Owner's Manual: Listen to Your Ears

You dress them up with hoops and studs, but don't let the love stop there.


Learn how to give your sensory wonders the protection they deserve.

The Vitals

15,000+: The number of tiny hairs, found deep inside your ears, that help you hear.

85+: Volume of noise in decibels that can cause hearing damage over time. (Kitchen blenders clock in at about that level.)

19: The percentage of adults ages 40 to 69 who have trouble hearing without a hearing aid.

How Your Ears Work

1. Sound waves are collected by the pinna (the outside, visible part of the ear) and guided down the ear canal to the eardrum, making it vibrate.

2. Vibrations from the eardrum move through three tiny middle-ear bones — the hammer, anvil, and stirrup — collectively known as the ossicles.

3. These sound vibrations cause fluids to move in the cochlea, a snail-shaped bony structure deep in the inner ear.

4. In turn, tiny hair cells in the cochlea are stimulated, sending electric signals through the auditory nerve to the brain, which immediately detects the difference between a cellphone ring and a symphony.

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When to Get Hearing Help

Do you dread restaurants and other noisy spots because you have to strain to catch the conversation? Don't be shy about telling your doctor, says Peter Weber, MD, director of the Ear Institute at New York Eye and Ear Infirmary of Mount Sinai. Advances in technology have made the devices more discreet than ever. Although you can buy them online without a doc's sign-off, it's best to go through your physician. A checkup could reveal a more serious cause of hearing loss. Plus, when used incorrectly, hearing aids may actually worsen hearing because they often have an adjustable volume control, which can hurt your ears if set too high. Your doc can help you determine what setting is best.

Say What? These days, some people need hearing aids at a younger age, thanks to our high-decibel earbud habits and exposure to other loud noises.

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What's Up With Wax?

Your ears are self-cleaning wonders, and despite the ew factor, earwax deserves respect. It works with ear hairs to trap debris, dust, dirt, and other potentially harmful stuff while keeping the ear canal lubricated. Wax also chugs along, moving itself out of the ear canal on a regular basis without your help, which means those pointy cotton swabs really aren't necessary. In fact, they can push wax into the bony portion of the canal, which may lead to an infection (and, if you dig around in there, painful damage to your eardrum). To get rid of visible wax, use a small cloth and rub it with your pinky around the grooves of your outer ears.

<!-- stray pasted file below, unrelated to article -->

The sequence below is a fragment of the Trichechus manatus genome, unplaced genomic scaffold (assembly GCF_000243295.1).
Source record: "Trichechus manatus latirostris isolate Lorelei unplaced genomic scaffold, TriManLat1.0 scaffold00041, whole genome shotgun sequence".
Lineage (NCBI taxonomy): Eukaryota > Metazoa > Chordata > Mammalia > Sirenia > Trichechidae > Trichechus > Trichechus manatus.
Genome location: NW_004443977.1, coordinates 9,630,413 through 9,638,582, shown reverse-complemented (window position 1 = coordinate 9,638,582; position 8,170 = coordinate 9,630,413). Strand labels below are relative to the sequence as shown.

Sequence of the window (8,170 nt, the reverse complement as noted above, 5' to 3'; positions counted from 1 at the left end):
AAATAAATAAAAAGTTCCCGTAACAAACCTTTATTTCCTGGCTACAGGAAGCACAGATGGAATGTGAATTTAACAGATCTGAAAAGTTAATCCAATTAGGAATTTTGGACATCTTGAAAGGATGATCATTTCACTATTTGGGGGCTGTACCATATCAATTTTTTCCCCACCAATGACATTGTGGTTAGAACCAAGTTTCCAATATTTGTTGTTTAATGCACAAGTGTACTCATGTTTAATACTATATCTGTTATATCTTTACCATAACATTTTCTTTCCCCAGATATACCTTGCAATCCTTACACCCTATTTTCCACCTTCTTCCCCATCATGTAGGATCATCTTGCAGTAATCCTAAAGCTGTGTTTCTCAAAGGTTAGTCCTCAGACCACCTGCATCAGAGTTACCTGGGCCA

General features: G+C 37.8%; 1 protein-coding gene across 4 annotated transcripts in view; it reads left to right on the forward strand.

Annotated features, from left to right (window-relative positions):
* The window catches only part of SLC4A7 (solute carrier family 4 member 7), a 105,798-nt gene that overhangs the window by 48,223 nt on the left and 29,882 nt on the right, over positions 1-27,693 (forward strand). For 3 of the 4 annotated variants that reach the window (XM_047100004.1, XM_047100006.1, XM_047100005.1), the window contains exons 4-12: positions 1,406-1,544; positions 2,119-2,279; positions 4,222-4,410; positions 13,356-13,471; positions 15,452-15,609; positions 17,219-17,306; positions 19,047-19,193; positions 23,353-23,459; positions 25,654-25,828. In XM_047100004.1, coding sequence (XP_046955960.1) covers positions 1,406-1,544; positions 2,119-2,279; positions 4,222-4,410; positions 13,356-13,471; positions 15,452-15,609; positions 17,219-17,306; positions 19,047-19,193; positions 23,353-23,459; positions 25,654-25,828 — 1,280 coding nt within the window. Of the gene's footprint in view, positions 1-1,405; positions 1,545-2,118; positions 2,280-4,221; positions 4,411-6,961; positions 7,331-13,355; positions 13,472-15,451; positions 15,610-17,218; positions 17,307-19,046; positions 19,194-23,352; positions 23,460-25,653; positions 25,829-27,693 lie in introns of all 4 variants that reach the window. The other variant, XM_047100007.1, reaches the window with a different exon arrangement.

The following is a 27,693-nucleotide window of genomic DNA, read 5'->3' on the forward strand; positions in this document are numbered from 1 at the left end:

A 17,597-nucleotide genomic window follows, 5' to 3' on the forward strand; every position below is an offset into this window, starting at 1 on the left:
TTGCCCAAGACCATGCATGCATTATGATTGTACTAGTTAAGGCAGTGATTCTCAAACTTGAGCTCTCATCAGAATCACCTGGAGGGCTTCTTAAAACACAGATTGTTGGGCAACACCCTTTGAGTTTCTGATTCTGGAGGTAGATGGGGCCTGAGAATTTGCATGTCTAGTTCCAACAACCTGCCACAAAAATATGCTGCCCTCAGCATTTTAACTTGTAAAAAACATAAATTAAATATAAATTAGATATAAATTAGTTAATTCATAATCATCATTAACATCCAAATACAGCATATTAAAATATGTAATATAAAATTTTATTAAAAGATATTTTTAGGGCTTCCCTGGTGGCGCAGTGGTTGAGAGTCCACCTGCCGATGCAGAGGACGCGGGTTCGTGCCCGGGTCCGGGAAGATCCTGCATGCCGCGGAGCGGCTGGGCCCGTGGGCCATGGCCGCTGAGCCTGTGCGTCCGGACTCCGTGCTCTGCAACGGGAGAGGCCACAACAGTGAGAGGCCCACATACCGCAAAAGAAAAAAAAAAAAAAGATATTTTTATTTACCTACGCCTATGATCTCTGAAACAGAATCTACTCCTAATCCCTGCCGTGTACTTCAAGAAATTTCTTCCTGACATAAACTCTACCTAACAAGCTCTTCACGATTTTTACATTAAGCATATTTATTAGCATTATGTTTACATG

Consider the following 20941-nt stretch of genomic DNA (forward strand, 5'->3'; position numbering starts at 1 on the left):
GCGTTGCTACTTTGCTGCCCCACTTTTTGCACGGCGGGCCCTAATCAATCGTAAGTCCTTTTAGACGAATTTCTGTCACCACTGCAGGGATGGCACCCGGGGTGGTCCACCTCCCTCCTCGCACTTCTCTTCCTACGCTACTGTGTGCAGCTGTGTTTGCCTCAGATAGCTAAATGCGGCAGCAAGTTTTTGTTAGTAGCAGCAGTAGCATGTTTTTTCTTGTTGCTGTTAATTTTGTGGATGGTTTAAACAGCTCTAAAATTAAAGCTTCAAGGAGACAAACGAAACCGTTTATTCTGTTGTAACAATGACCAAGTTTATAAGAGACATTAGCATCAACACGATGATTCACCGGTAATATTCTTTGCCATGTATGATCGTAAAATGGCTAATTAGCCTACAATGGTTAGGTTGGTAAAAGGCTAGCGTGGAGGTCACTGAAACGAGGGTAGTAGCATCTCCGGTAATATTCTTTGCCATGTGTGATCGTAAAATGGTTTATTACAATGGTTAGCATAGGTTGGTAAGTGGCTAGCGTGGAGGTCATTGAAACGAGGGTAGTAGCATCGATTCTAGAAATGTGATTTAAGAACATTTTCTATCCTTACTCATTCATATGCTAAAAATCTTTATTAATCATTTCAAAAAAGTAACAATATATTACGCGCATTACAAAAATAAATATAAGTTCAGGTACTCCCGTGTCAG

Wax Control: For stubborn buildup, see your doctor. She may recommend a mixture of white vinegar and rubbing alcohol.

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Turn It Down!

It's not just loud events — say, that Bon Jovi concert — that can cause trouble. Everyday noises like hair dryers, car horns, and the crowd at a ball game can lead to damage.

"Repeated exposure to high levels of sound is what hurts the ears, and once you have some hearing loss, you're more susceptible to future problems," says Douglas Backous, MD, medical director of the Center for Hearing and Skull Base Surgery at the Swedish Neuroscience Institute in Seattle.

A good guide: If you have to raise your voice to be heard, the surrounding noise is too loud. If possible, close your ears with your fingers when you're exposed to truly deafening sounds, like a lawn mower or a siren, and listen to music with noise-canceling, over-the-ear headphones instead of earbuds. They may help block out any ambient hubbub so that your tunes don't need to blare.

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How Loud Is It?

Without hearing protection, 85 decibels of sound for eight hours or more of continuous exposure could cause hearing damage. (A 90-decibel sound is safe for two hours, 100 decibels for 15 minutes, and 120 decibels for just nine seconds.)

Download This! Want to know how loud your surroundings are? Download the free Decibel 10th Professional Noise Meter app for iPhone and Android.

This story originally appeared in the July/August 2016 issue of Dr. Oz The Good Life.

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